It is challenging to start a new business or grow an existing business.
Being your own boss can be rewarding and fun. But, entrepreneurs and business owners also face obstacles, mistakes, uncertainty, disappointment, and failure.
Accepting the inevitability of these challenges makes you better equipped to deal with them.
Your success as an entrepreneur or business owner hinges not on how many setbacks you encounter, but on how mentally resilient you are when facing those setbacks.
What is mental resilience?
Mental resilience is the ability to adapt and cope with hardships, adversity, or significant sources of stress.
Can you pick yourself up and keep going when things get tough? And, can you do it over and over again?
That’s what you’ll need to do to build a successful and sustainable business.
The good news is that mental resilience, your umbrella in the storms of life, is a skill that can be cultivated.
The experts at the American Psychological Association explain:
While certain factors might make some individuals more resilient than others, resilience isn’t necessarily a personality trait that only some people possess. On the contrary, resilience involves behaviors, thoughts, and actions that anyone can learn and develop.
They emphasize that:
Becoming more resilient not only helps you get through difficult circumstances, it also empowers you to grow and even improve your life along the way.
We can’t control all of the things that happen to us.
But, we can become successful at navigating the challenges life throws at us by changing how we respond.
Here are five tips for cultivating mental resilience so that you can be a better entrepreneur, business owner, leader, and human.
Grow your mental resilience with these 5 tips:
1. Take care of your body
The very first step to cultivating greater mental resilience is to take care of your body.
You may be wondering what your physical body has to do with mental resilience.
All mental efforts rely on the physical systems that process them. And, stress can cause enormous physical harm.
Your body and mind are inextricably linked. Self-care must be a priority if you want to succeed.
Getting enough sleep, eating healthy foods, exercising, and steering clear of substances that affect your mental faculties will help provide a stable foundation that supports mental resilience and overall mental health.
But, depriving your body of the sleep and nutrients it needs stresses your physical body, reducing the resources you have to tackle mental challenges.
So, if you’re in the habit of working late into the wee hours or skipping meals to be “more productive,” now is the time to reassess your choices.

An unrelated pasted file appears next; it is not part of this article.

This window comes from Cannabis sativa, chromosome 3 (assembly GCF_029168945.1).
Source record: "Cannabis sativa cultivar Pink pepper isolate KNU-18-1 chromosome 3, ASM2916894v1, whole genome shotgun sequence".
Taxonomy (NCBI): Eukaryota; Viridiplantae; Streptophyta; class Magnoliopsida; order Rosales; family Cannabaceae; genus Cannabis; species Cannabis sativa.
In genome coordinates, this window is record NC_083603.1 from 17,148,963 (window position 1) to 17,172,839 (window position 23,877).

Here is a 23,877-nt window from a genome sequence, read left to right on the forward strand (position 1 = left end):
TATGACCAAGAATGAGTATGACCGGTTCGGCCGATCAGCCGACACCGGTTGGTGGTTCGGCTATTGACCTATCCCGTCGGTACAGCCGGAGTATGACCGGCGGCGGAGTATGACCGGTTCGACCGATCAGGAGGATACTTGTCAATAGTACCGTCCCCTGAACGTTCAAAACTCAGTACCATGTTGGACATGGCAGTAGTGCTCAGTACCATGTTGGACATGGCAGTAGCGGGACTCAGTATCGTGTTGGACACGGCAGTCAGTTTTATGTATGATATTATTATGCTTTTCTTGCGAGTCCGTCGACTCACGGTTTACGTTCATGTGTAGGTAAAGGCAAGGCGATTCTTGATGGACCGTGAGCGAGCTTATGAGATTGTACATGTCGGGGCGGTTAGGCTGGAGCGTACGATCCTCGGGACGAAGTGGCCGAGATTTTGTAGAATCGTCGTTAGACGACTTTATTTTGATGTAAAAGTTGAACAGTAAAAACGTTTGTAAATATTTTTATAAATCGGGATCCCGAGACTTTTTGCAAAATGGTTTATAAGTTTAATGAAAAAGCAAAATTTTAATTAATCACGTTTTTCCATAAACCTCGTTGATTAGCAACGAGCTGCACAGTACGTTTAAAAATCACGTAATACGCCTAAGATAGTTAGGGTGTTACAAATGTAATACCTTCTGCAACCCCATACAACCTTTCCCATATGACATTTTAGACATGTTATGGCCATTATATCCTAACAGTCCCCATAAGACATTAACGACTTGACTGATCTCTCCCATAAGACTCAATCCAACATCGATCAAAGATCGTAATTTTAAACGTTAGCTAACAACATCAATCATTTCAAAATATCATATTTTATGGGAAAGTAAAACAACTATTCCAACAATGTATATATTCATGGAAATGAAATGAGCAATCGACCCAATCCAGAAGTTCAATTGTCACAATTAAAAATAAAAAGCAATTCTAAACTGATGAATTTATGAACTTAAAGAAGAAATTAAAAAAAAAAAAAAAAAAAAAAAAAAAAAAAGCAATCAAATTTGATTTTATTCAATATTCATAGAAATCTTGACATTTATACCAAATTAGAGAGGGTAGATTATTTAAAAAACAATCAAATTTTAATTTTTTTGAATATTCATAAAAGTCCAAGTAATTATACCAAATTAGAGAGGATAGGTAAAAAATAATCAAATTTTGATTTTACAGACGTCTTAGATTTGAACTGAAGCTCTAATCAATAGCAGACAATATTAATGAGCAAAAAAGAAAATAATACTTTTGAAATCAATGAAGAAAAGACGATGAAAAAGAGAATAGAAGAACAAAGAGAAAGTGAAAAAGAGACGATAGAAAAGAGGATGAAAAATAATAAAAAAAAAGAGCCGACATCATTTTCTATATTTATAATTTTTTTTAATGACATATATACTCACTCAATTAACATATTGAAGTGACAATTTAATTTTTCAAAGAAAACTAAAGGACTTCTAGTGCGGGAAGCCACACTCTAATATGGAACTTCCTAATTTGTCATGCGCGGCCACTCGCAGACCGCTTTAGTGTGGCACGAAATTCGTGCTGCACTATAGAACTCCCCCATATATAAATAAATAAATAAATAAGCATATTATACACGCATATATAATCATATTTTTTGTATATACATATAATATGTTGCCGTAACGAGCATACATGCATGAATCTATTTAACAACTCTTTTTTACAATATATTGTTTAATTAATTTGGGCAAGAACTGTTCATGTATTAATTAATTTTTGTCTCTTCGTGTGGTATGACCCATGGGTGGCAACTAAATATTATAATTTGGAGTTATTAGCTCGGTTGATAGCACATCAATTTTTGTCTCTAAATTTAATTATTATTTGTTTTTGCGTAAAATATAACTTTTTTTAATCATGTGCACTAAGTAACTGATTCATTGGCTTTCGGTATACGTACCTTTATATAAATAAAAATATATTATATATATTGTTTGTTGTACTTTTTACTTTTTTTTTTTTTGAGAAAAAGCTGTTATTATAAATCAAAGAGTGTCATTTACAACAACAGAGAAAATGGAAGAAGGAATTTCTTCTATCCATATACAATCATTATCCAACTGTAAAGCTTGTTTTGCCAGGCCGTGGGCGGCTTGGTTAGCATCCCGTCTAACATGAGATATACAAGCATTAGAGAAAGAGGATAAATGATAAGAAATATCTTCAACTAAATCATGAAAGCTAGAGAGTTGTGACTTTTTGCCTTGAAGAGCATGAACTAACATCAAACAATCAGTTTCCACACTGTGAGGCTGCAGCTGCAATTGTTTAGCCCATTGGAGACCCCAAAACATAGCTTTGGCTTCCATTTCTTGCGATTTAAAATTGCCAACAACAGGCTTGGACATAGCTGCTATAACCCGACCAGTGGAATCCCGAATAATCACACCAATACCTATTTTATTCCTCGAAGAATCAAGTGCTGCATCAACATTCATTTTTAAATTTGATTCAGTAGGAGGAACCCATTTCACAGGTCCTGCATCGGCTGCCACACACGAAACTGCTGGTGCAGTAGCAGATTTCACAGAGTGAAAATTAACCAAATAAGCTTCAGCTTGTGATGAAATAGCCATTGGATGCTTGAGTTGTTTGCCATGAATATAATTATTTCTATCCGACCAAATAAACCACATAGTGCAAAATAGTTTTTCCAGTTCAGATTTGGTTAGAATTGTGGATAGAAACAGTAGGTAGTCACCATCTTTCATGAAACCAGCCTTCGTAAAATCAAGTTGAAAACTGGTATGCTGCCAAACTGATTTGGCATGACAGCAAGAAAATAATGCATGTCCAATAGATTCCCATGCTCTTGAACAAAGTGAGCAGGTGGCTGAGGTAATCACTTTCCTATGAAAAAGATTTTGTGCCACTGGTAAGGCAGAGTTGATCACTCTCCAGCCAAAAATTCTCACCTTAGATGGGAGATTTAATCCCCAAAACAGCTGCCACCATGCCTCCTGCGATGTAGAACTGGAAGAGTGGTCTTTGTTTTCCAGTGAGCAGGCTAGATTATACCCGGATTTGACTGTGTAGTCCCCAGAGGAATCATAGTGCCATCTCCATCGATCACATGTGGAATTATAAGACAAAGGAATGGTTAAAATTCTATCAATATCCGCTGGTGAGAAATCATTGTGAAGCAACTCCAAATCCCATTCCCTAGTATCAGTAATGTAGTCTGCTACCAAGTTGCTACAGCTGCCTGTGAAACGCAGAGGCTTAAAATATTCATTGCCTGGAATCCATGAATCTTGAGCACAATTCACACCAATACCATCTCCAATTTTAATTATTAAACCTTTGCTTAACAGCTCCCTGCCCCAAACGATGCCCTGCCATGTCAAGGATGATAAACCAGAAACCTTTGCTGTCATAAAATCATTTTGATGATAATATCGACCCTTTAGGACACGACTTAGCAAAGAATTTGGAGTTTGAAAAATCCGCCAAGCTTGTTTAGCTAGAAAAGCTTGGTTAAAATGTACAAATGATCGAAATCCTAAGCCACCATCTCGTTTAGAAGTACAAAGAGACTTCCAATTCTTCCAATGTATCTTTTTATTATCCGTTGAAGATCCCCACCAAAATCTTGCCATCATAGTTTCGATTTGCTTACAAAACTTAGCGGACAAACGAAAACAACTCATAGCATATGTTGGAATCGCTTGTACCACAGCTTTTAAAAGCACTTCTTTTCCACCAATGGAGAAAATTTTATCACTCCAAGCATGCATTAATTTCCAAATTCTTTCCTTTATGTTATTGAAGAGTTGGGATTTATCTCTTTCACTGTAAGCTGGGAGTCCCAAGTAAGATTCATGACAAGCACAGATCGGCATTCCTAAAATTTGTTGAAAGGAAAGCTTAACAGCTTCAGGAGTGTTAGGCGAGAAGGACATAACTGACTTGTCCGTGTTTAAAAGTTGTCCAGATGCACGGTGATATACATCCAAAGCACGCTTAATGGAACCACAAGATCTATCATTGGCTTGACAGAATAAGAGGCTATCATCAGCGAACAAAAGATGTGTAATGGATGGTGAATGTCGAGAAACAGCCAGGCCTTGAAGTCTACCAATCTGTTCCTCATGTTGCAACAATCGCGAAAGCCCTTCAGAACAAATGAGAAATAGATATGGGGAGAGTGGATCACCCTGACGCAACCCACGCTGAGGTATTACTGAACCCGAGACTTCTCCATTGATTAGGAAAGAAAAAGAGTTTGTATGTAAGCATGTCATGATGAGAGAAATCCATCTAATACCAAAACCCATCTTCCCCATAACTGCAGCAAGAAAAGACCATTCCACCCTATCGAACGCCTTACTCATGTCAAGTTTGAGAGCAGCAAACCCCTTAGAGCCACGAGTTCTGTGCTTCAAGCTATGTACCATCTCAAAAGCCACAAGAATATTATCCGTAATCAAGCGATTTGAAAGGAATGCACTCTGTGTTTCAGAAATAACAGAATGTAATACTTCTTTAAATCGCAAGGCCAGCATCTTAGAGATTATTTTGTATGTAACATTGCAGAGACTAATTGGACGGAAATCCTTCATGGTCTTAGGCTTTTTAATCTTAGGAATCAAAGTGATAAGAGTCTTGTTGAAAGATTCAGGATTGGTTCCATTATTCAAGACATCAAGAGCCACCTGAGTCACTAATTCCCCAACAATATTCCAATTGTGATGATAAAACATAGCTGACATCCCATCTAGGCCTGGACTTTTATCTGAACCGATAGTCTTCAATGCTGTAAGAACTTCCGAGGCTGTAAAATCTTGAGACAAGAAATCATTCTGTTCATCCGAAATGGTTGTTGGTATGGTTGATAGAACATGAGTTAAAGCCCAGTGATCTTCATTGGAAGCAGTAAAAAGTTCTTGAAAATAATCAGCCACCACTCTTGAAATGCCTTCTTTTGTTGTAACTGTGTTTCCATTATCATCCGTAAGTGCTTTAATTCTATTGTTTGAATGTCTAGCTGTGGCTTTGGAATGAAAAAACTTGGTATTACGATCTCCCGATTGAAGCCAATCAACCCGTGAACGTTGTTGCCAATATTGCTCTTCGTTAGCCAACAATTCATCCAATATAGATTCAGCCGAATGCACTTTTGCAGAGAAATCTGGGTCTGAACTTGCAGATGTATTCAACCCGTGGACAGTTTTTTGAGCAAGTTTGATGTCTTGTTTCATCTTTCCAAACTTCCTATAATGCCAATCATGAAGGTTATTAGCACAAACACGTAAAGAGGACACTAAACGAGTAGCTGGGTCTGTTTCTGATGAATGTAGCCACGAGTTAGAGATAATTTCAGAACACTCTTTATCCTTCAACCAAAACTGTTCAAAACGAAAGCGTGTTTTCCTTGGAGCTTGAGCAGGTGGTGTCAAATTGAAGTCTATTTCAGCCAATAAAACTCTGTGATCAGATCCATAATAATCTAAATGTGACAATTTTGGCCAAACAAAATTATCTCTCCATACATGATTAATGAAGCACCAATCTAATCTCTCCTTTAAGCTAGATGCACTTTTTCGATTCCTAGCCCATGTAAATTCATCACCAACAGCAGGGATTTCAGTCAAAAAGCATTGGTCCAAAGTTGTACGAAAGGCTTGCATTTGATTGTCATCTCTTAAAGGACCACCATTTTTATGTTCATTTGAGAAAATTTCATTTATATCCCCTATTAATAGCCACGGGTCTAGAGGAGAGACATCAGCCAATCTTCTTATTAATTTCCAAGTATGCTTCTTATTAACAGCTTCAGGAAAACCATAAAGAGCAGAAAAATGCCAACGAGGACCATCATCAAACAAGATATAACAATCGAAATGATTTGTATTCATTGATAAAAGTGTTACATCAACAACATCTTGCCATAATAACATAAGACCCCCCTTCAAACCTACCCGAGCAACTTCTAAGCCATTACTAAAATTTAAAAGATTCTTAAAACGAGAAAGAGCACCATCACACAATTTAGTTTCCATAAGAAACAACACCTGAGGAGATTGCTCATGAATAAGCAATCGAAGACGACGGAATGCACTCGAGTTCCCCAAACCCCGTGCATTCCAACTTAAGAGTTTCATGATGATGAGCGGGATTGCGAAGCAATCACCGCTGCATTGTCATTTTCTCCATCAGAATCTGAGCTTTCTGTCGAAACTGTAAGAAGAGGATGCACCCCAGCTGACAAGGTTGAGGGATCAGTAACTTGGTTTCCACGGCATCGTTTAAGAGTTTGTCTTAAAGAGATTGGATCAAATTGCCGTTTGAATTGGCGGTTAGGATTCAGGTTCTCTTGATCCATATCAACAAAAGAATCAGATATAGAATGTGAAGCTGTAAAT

2. Practice mindfulness meditation
Meditation has been scientifically proven to impact your brain in ways that bolster resilience.
Harvard Medical School neuroscientist Sara Lazar discovered that consistent meditation practice could physically change your brain in positive, measurable ways.
As we previously shared:
Sara discovered thickening in four areas of the brain- areas responsible for emotional regulation, empathy, compassion, perspective-taking, learning, cognition, and memory. She also found that the amygdala, which controls humans’ “fight or flight” instinct and influences fear and stress, shrank.
Decreased stress reactions and increased compassion, perspective-taking, and emotional regulation all strengthen your mental resilience. But that’s just the start.
There are many types of meditation. But, developing a regular practice of mindfulness meditation can have even more substantial benefits.
Mindfulness focuses on experiencing the present moment and accepting the present moment as it is.
While this may seem deceptively simple, its implications are enormous for mental resilience. Mindfulness practice strengthens self-awareness and acceptance and helps you to de-clutter and improve your productivity.
And, as vulnerability and resilience expert Brené Brown explains :
Resilience is more available to people curious about their own line of thinking and behaving…
In other words, mindfulness strengthens the very skills that Brown has found to be most impactful to enhancing resilience.
Finally, mastering acceptance empowers you to bypass the timely and resource-intensive reactions of denial, anger, self-pity, self-righteousness, and avoidance. This frees you to act more quickly (and with a clearer head) when challenges arise.
Carve out 15 minutes per day to engage in mindfulness meditation. And, don’t worry – it’s not as scary, weird, or complicated as you may think. This website can help you get started.
3. Be smart with your mental resources
We all have a finite amount of cognitive resources.
So, if you want to become more resilient, you have to get more thoughtful about how you use those resources.
While you can’t prevent bad things from happening in life, you can avoid welcoming more stressors into your world.
For example, many startup myths hold entrepreneurs back from success. Knowing what those myths are and avoiding the stress from such myths will help you become more mentally resilient.